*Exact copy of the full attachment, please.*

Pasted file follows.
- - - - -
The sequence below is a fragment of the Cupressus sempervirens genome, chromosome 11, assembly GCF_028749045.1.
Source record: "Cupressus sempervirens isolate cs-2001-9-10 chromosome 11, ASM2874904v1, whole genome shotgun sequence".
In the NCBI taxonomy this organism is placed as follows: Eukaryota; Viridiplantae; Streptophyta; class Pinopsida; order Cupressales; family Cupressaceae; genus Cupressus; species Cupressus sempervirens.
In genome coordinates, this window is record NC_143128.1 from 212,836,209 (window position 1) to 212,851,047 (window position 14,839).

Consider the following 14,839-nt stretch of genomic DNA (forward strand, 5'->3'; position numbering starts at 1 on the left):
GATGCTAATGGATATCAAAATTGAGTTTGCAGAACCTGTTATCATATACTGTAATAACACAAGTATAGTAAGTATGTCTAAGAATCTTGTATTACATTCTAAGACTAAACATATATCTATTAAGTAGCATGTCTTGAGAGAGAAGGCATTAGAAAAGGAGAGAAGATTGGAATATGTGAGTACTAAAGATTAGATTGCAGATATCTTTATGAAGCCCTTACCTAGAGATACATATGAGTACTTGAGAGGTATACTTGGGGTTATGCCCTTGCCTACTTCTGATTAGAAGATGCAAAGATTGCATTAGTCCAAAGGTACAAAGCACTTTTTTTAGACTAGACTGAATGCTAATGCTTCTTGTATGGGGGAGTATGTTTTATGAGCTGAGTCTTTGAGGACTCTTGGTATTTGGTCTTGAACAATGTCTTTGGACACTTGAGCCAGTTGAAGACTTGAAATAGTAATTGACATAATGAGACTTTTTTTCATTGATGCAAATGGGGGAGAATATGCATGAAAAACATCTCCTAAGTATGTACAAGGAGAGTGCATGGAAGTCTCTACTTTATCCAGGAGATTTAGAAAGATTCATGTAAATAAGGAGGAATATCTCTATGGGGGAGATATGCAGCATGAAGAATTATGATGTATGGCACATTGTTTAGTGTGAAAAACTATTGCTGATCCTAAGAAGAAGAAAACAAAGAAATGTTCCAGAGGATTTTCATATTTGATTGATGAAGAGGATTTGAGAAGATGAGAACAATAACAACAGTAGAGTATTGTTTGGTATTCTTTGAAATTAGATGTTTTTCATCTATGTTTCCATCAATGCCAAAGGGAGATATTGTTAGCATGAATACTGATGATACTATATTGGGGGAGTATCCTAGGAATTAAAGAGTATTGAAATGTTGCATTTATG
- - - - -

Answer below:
The sequence below is a fragment of the Cupressus sempervirens genome, chromosome 11, assembly GCF_028749045.1.
Source record: "Cupressus sempervirens isolate cs-2001-9-10 chromosome 11, ASM2874904v1, whole genome shotgun sequence".
In the NCBI taxonomy this organism is placed as follows: Eukaryota; Viridiplantae; Streptophyta; class Pinopsida; order Cupressales; family Cupressaceae; genus Cupressus; species Cupressus sempervirens.
In genome coordinates, this window is record NC_143128.1 from 212,836,209 (window position 1) to 212,851,047 (window position 14,839).

Consider the following 14,839-nt stretch of genomic DNA (forward strand, 5'->3'; position numbering starts at 1 on the left):
GATGCTAATGGATATCAAAATTGAGTTTGCAGAACCTGTTATCATATACTGTAATAACACAAGTATAGTAAGTATGTCTAAGAATCTTGTATTACATTCTAAGACTAAACATATATCTATTAAGTAGCATGTCTTGAGAGAGAAGGCATTAGAAAAGGAGAGAAGATTGGAATATGTGAGTACTAAAGATTAGATTGCAGATATCTTTATGAAGCCCTTACCTAGAGATACATATGAGTACTTGAGAGGTATACTTGGGGTTATGCCCTTGCCTACTTCTGATTAGAAGATGCAAAGATTGCATTAGTCCAAAGGTACAAAGCACTTTTTTTAGACTAGACTGAATGCTAATGCTTCTTGTATGGGGGAGTATGTTTTATGAGCTGAGTCTTTGAGGACTCTTGGTATTTGGTCTTGAACAATGTCTTTGGACACTTGAGCCAGTTGAAGACTTGAAATAGTAATTGACATAATGAGACTTTTTTTCATTGATGCAAATGGGGGAGAATATGCATGAAAAACATCTCCTAAGTATGTACAAGGAGAGTGCATGGAAGTCTCTACTTTATCCAGGAGATTTAGAAAGATTCATGTAAATAAGGAGGAATATCTCTATGGGGGAGATATGCAGCATGAAGAATTATGATGTATGGCACATTGTTTAGTGTGAAAAACTATTGCTGATCCTAAGAAGAAGAAAACAAAGAAATGTTCCAGAGGATTTTCATATTTGATTGATGAAGAGGATTTGAGAAGATGAGAACAATAACAACAGTAGAGTATTGTTTGGTATTCTTTGAAATTAGATGTTTTTCATCTATGTTTCCATCAATGCCAAAGGGAGATATTGTTAGCATGAATACTGATGATACTATATTGGGGGAGTATCCTAGGAATTAAAGAGTATTGAAATGTTGCATTTATG